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Frequently Asked Questions about Heligen®
What is Heligen®?
A biological insecticide that controls Helicoverpa zea (cotton bollworm, corn earworm, soybean podworm, etc.) and Heliothis virescens (tobacco budworm).

What is the Active Ingredient in Heligen®?
A Natural occurring virus called Helicoverpa NPV nucleopolyhedrovirus.

How Does Heligen® Work?
Heligen® is a suspension of virus particles called Occlusion Bodies (OB’s). When larvae ingest OB’s by eating Heligen® sprayed crops, they become infected with the virus. Using the insect’s own metabolism, the virus replicates itself and invades almost every cell of the insect – causing them to rupture. This releases a virus-laden liquid, which spreads throughout the crop, providing ongoing control of susceptible caterpillars.

What Pests Does Heligen® Control?
Corn earworm and tobacco budworm. In other crops they can be referred to as cotton bollworm, soybean podworm, sorghum headworm, and tomato fruitworm.

Does Heligen® Work on Larvae Populations that have Developed Resistance to Synthetic Insecticides?
Yes. It is a valuable rotational mixing partner in controlling larvae resistant to synthetic insecticides. There are no known cases of resistance developing to NPV-based insecticides anywhere in the world.

Is Heligen® Harmful to Beneficials?
No, Heligen® is a species-specific biological insecticide used to control Corn Earworm and Tobacco Budworm and has no impact on beneficial species. Actually, beneficial species help transmit the virus throughout the ecosystem more quickly, which can result in better coverage and control.

What are the Approved Crops for Heligen?
Crops include: Sweet Corn, Soybean, Sorghum, Grain Cereal (Corn (maize), popcorn, rice…), Peanuts, Vegetables, Legumes, Alfafa, Cotton, Tobacco, Hemp, Root and Tuber Vegetables, Brassica leafy Vegetables, Leafy Vegetables, Fruiting Vegetables, Legume Vegetables, Cucurbit Vegetables, Berries, Pome Fruit, Ornamental Flowers and Plants, Avocado, Asparagus.

What is Heligen®’s PHI or REI?
Heligen® does not have a pre-harvest interval (PHI). The re-entry interval (REI) is 4 hours.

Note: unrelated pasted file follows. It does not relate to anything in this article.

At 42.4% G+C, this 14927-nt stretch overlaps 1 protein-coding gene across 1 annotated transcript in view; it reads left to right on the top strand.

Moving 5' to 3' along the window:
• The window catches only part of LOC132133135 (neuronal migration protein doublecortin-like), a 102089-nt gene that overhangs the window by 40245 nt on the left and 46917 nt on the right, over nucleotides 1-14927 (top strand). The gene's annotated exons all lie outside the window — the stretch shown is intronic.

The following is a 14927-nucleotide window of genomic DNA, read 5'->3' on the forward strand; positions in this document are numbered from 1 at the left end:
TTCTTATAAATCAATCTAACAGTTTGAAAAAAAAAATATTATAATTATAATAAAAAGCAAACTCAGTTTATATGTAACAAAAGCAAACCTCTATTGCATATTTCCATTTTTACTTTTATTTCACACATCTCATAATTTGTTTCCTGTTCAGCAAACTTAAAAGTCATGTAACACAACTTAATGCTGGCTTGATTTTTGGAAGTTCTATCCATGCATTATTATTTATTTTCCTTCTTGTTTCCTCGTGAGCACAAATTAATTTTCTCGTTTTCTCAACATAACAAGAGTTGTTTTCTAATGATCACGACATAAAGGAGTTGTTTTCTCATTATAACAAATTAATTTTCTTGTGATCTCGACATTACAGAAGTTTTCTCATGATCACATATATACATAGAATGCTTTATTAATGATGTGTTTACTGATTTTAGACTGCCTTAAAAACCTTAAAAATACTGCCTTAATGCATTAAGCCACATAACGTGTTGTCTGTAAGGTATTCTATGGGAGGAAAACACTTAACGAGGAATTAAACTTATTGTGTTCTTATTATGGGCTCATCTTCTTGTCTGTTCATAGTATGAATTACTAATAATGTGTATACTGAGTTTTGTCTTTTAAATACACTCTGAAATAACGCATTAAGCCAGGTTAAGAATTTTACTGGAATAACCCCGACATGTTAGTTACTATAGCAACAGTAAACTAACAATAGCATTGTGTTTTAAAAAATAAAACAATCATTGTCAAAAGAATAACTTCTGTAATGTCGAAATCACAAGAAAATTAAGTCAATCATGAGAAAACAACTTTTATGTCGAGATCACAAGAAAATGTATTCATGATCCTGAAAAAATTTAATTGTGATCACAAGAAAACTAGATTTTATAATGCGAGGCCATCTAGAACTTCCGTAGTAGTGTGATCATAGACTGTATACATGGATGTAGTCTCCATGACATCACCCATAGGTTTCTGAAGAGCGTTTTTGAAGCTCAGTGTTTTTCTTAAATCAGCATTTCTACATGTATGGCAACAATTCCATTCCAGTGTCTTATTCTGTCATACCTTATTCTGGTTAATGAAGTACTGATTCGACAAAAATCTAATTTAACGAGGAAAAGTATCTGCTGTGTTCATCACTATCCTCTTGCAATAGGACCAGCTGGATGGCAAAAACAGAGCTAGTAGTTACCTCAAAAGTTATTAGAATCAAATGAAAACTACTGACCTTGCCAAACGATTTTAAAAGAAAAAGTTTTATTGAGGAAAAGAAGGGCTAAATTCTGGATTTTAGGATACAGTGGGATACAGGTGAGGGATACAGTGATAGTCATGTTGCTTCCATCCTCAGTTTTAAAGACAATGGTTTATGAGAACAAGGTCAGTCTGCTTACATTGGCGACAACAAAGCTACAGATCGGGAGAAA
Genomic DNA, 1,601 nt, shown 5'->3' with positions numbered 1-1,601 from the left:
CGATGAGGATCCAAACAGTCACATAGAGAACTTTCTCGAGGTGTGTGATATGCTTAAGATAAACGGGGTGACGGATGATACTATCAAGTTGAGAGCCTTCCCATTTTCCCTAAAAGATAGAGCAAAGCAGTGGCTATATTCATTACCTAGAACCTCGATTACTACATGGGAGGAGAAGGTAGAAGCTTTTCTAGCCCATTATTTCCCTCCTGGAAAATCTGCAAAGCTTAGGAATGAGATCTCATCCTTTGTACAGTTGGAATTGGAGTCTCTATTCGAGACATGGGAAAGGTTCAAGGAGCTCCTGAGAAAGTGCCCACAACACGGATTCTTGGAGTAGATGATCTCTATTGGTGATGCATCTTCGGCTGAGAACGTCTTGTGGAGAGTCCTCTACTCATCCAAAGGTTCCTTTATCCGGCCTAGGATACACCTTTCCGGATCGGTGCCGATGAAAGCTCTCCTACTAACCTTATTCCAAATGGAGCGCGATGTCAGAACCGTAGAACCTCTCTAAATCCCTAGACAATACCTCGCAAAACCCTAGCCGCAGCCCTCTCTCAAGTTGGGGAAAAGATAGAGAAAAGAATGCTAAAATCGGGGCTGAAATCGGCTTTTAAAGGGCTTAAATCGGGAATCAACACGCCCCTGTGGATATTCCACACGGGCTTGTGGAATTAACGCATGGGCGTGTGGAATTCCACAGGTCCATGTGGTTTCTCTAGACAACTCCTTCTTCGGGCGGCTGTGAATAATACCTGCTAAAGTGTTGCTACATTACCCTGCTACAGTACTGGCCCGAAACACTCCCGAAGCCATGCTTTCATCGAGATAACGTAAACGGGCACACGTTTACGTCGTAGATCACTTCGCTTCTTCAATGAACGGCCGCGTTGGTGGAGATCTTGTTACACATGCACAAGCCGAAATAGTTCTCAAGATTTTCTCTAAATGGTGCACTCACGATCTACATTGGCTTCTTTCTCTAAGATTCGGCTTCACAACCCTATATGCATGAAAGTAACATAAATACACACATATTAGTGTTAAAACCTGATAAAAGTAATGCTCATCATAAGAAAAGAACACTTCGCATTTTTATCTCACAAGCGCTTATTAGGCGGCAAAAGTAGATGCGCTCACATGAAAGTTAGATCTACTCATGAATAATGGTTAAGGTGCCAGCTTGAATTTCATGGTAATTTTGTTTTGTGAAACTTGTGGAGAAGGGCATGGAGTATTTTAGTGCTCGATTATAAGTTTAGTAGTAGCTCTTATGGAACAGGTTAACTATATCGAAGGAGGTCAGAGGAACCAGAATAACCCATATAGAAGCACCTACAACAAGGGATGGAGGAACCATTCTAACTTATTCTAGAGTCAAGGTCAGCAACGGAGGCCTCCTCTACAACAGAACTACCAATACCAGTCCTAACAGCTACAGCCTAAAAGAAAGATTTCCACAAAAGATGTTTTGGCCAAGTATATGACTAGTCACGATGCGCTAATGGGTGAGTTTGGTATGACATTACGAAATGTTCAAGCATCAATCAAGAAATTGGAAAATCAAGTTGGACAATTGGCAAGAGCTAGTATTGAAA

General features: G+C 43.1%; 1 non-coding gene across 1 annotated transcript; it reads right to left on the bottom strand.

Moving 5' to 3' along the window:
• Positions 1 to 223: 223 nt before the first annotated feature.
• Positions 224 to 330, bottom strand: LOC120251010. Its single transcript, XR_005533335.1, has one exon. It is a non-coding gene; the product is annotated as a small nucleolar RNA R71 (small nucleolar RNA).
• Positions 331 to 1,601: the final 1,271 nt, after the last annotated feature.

How Much Does Heligen® Cost?
Depending on the rate, about $4 to $6 per acre.

What Should I Expect after Application?
Generally, Heligen® will provide upwards of 90% control dependent upon environmental and weather conditions. Larvae may continue feeding for 1-3 days after becoming infected with NPV and will typically die within 3-9 days. Smaller larvae die faster, and warmer temperatures will increase the speed of kill. Expect slower results when temperatures are cooler (less than 65°F). NPV-infected larvae will not show obvious symptoms of disease until 1-2 days before death.

Is Heligen® Compatible with Other Insecticides?
When mixed with water, Heligen® is highly compatible with the majority of insecticides and fertilizers. Ensure that the mixture has a pH of 8 or less before adding Heligen as alkalinity will damage the virus.

How Should Heligen® be Stored?
Ideally, Heligen® should be stored at temperatures below 34°F, however, it can be stored at room temperature (77°F or less) for up to 6 months and should never be kept in an environment above 86°F. Do NOT leave in direct sunlight for longer than 2 hours or in spray tank for extended periods of time. Unused product can be stored in the original container for future use.

Does Heligen® Have Any Residual Activity?
The virus in Heligen® is degraded by ultraviolet light. As a result, the sprayed virus may only be viable for a few days in the crop. However, once the initial population dies, huge quantities of virus will be released. This replicated virus will last for many weeks and will control recurring populations. Applying the virus while larvae are most active (feeding) increases the likelihood of ingesting and ultimately higher levels of control.

How Do I Know If I Have Corn Earworm or Budworm in My Crop?Look for four prolegs, black spines, orange head capsule, and variable colors. Four pair of prolegs distinguish them from green cloverworms (3 pairs) and loopers (2 pairs). Fall armyworms have an inverted “Y” on their head capsule. They also have 4 black dots on their last abdominal segment